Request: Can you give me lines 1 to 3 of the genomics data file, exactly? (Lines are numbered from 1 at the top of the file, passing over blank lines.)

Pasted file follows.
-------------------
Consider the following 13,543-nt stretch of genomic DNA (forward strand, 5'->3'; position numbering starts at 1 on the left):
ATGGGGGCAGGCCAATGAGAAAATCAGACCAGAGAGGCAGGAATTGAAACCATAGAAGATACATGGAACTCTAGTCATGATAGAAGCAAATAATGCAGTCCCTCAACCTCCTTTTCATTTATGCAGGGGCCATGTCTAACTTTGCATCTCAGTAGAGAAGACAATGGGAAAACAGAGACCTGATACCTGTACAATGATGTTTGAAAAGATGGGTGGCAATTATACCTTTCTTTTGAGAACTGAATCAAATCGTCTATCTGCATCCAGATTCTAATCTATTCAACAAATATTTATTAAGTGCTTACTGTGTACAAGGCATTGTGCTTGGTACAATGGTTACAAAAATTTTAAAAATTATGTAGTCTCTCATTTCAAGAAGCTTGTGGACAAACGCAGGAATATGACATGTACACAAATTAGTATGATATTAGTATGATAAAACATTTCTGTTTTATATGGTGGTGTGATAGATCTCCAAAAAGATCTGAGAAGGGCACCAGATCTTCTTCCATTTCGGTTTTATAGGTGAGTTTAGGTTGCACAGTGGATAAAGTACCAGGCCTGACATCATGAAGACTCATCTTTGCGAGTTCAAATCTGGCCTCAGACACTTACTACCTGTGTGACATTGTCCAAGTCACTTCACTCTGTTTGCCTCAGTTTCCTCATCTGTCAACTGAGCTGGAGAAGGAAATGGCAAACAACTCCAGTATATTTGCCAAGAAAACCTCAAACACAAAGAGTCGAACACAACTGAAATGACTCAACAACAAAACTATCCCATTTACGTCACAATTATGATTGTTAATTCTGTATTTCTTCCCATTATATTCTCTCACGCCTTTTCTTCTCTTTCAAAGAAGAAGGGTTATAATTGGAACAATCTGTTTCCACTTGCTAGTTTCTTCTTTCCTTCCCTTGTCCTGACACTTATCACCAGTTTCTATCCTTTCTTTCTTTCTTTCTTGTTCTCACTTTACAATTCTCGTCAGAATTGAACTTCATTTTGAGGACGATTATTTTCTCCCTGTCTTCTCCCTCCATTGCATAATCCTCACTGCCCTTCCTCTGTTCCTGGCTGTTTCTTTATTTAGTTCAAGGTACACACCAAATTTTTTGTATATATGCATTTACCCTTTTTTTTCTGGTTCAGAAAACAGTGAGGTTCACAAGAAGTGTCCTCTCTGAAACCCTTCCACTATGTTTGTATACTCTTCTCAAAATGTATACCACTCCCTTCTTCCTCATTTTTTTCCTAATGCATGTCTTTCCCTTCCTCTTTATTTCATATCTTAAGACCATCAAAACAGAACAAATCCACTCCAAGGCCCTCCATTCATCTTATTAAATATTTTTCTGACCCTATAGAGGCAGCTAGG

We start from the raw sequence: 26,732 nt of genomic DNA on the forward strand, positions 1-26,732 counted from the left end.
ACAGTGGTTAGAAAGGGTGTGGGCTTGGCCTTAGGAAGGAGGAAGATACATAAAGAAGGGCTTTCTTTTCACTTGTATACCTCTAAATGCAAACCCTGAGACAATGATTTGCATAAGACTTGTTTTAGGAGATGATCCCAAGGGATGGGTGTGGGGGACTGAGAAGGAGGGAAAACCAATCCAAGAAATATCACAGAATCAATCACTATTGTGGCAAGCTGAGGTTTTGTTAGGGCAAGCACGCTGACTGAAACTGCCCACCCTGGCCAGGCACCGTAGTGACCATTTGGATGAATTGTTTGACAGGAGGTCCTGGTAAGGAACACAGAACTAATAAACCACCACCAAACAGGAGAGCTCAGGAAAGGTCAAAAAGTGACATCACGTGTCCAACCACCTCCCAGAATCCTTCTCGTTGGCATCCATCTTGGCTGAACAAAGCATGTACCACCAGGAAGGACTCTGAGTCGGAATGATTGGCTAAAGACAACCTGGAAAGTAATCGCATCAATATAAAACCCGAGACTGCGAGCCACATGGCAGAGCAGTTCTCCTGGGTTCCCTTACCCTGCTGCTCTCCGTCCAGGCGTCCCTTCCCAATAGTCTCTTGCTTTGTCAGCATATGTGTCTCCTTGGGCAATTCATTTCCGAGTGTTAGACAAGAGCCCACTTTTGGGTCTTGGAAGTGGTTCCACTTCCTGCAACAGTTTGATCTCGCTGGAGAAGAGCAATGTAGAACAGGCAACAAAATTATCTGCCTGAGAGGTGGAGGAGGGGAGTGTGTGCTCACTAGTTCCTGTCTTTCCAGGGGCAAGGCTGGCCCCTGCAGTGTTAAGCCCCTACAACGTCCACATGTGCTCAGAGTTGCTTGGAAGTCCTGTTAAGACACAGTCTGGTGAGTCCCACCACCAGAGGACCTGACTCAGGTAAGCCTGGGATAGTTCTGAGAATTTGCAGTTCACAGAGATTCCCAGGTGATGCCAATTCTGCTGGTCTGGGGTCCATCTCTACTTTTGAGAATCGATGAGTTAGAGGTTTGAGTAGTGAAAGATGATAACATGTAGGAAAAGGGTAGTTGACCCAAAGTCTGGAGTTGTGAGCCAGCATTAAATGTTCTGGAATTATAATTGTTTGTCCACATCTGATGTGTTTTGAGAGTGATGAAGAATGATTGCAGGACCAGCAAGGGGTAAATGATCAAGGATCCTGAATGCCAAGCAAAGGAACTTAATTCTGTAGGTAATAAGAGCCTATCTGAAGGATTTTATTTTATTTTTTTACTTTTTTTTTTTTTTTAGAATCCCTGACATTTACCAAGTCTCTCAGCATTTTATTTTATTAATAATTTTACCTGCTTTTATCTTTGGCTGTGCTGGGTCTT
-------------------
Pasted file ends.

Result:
Consider the following 13,543-nt stretch of genomic DNA (forward strand, 5'->3'; position numbering starts at 1 on the left):
ATGGGGGCAGGCCAATGAGAAAATCAGACCAGAGAGGCAGGAATTGAAACCATAGAAGATACATGGAACTCTAGTCATGATAGAAGCAAATAATGCAGTCCCTCAACCTCCTTTTCATTTATGCAGGGGCCATGTCTAACTTTGCATCTCAGTAGAGAAGACAATGGGAAAACAGAGACCTGATACCTGTACAATGATGTTTGAAAAGATGGGTGGCAATTATACCTTTCTTTTGAGAACTGAATCAAATCGTCTATCTGCATCCAGATTCTAATCTATTCAACAAATATTTATTAAGTGCTTACTGTGTACAAGGCATTGTGCTTGGTACAATGGTTACAAAAATTTTAAAAATTATGTAGTCTCTCATTTCAAGAAGCTTGTGGACAAACGCAGGAATATGACATGTACACAAATTAGTATGATATTAGTATGATAAAACATTTCTGTTTTATATGGTGGTGTGATAGATCTCCAAAAAGATCTGAGAAGGGCACCAGATCTTCTTCCATTTCGGTTTTATAGGTGAGTTTAGGTTGCACAGTGGATAAAGTACCAGGCCTGACATCATGAAGACTCATCTTTGCGAGTTCAAATCTGGCCTCAGACACTTACTACCTGTGTGACATTGTCCAAGTCACTTCACTCTGTTTGCCTCAGTTTCCTCATCTGTCAACTGAGCTGGAGAAGGAAATGGCAAACAACTCCAGTATATTTGCCAAGAAAACCTCAAACACAAAGAGTCGAACACAACTGAAATGACTCAACAACAAAACTATCCCATTTACGTCACAATTATGATTGTTAATTCTGTATTTCTTCCCATTATATTCTCTCACGCCTTTTCTTCTCTTTCAAAGAAGAAGGGTTATAATTGGAACAATCTGTTTCCACTTGCTAGTTTCTTCTTTCCTTCCCTTGTCCTGACACTTATCACCAGTTTCTATCCTTTCTTTCTTTCTTTCTTGTTCTCACTTTACAATTCTCGTCAGAATTGAACTTCATTTTGAGGACGATTATTTTCTCCCTGTCTTCTCCCTCCATTGCATAATCCTCACTGCCCTTCCTCTGTTCCTGGCTGTTTCTTTATTTAGTTCAAGGTACACACCAAATTTTTTGTATATATGCATTTACCCTTTTTTTTCTGGTTCAGAAAACAGTGAGGTTCACAAGAAGTGTCCTCTCTGAAACCCTTCCACTATGTTTGTATACTCTTCTCAAAATGTATACCACTCCCTTCTTCCTCATTTTTTTCCTAATGCATGTCTTTCCCTTCCTCTTTATTTCATATCTTAAGACCATCAAAACAGAACAAATCCACTCCAAGGCCCTCCATTCATCTTATTAAATATTTTTCTGACCCTATAGAGGCAGCTAGG

We start from the raw sequence: 26,732 nt of genomic DNA on the forward strand, positions 1-26,732 counted from the left end.